Penangite finds new home, but loses wife and kids to immigration crackdown

Fish Mart owner, Khor Kian Hown, 38, offered Looi Say Chye (right) a job at his minimarket in Farlim December 28, 2017. — Picture by KE Ooi
Fish Mart owner, Khor Kian Hown, 38, offered Looi Say Chye (right) a job at his minimarket in Farlim December 28, 2017. — Picture by KE Ooi

KUALA LUMPUR, March 15 ― It was supposed to be a happy ending for Looi Say Chye and his family when they finally moved into a new home at the Rifle Range flats last Christmas after being evicted and forced to sleep on the cold concrete corridor floor.

But barely three months after, the Loois have been torn apart due to an immigration crackdown on illegal migrants.

Looi, 52, gave a tearful send-off yesterday at the Penang International Airport to his 43-year-old Indonesian wife Umyati and their children, a daughter aged nine and a son aged seven, Sin Chew Daily reported today.

According to the vernacular Chinese daily, Umyati and the children were last month nabbed by the Immigration Department after a tip-off that the trio did not have the necessary documents to stay in Malaysia.

Kebun Bunga assemblyman Cheah Kah Peng said Umyati has been living in Penang for 16 years. He was among those who reached out to help the family after their homeless situation was highlighted in the media last year.

Sin Chew reported the PKR state lawmaker saying he has been helping them to apply for identity cards, marriage registration and school enrollment.

But immigration officials swooped in and detained the Indonesian woman and the two children early last month.

Cheah said the trio's detention period would be shortened if they booked their own flight to Indonesia as the Immigration Department had said they would be sent there.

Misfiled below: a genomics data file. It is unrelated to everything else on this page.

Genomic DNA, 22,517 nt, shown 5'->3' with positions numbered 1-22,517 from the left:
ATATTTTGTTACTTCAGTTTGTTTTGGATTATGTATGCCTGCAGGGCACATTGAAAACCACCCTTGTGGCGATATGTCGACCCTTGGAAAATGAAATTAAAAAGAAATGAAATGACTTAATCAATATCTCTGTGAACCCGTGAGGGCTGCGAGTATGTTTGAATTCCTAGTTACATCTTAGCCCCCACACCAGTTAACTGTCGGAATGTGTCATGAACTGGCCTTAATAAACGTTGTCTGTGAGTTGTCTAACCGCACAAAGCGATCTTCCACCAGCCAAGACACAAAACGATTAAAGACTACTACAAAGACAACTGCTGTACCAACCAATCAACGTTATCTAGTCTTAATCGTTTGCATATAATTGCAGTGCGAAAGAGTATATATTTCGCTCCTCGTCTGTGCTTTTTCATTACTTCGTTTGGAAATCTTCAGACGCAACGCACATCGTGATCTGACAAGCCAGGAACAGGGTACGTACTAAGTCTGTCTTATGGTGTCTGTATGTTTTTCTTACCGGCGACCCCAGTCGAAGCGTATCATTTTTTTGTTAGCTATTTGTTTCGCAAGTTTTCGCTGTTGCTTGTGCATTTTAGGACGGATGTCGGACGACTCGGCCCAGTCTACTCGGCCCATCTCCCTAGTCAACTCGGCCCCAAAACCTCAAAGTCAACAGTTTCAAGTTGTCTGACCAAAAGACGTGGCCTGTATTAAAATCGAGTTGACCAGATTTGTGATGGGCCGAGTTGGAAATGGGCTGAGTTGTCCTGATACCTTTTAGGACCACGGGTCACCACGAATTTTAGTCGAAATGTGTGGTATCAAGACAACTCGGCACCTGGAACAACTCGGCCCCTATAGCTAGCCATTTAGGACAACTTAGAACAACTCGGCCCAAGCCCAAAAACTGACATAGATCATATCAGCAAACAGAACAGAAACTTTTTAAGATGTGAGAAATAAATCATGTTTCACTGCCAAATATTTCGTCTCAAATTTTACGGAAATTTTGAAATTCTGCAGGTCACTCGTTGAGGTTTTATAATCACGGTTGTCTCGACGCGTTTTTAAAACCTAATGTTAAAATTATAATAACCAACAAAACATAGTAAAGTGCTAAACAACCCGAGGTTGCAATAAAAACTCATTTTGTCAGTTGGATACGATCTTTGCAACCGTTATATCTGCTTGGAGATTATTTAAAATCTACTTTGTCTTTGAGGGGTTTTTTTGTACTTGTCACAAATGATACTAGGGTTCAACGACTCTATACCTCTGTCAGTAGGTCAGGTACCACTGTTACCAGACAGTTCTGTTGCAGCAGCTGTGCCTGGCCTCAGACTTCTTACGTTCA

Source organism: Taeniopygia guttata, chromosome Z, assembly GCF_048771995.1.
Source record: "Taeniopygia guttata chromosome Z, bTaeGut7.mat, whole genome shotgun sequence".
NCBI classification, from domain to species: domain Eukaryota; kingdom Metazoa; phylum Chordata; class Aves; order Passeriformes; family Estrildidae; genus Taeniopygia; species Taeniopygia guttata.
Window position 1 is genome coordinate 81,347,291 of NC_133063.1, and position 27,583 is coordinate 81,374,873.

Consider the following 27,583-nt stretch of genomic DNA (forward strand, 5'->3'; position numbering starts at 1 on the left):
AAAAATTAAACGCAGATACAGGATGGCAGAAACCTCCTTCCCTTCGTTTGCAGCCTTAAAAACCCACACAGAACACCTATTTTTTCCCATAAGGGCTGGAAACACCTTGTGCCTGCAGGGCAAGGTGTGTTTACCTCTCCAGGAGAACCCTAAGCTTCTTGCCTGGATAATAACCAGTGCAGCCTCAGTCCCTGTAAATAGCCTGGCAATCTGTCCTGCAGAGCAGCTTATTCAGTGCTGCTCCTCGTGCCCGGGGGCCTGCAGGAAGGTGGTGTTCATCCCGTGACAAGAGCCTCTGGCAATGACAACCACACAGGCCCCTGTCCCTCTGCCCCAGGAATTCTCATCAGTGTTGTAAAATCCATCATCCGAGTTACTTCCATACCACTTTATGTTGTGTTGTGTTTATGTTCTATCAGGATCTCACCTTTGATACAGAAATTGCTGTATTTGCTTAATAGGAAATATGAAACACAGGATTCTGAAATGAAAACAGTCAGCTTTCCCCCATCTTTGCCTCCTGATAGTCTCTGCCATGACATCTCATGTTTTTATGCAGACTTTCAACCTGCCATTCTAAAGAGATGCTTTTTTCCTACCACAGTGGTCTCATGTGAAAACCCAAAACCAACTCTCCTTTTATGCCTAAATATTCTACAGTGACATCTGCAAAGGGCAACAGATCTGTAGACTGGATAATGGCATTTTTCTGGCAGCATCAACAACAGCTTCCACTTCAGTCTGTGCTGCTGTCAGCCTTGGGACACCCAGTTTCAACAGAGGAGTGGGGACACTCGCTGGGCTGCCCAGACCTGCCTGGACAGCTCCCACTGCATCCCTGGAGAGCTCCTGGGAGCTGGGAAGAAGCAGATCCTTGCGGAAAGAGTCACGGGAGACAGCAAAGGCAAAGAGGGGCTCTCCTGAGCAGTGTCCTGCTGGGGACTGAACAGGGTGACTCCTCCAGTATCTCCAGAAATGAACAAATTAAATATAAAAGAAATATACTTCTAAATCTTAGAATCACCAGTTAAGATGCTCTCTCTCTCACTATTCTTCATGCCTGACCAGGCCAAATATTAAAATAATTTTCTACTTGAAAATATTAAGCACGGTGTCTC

He said the Indonesian Consulate-General in Penang had helped the mother and two children apply for temporary papers to enter Indonesia, adding that his two aides will also accompany the trio to Umyati's hometown.

“Previously there were many people who sympathised with Looi Say Chye's family's plight, and donated money to them through my service centre. I will the money to Looi Say Chye after collecting it,” Cheah was quoted saying.

Looi said he will fly over to Indonesia in April or May to reunite with his family and will also consider moving there to be with them.

Looi and his family were evicted from their flat unit in a block in Rifle Range on Christmas day last year, and they spent the night in the corridor outside the flat unit on Christmas.

After their case was highlighted in the newspaper, the public and several political parties came forward to offer help to the Looi family.

A flat unit owner offered the family his vacant unit in another block in Rifle Range and the family moved into the unit on December 27, while a business owner had also last December offered Looi a job.

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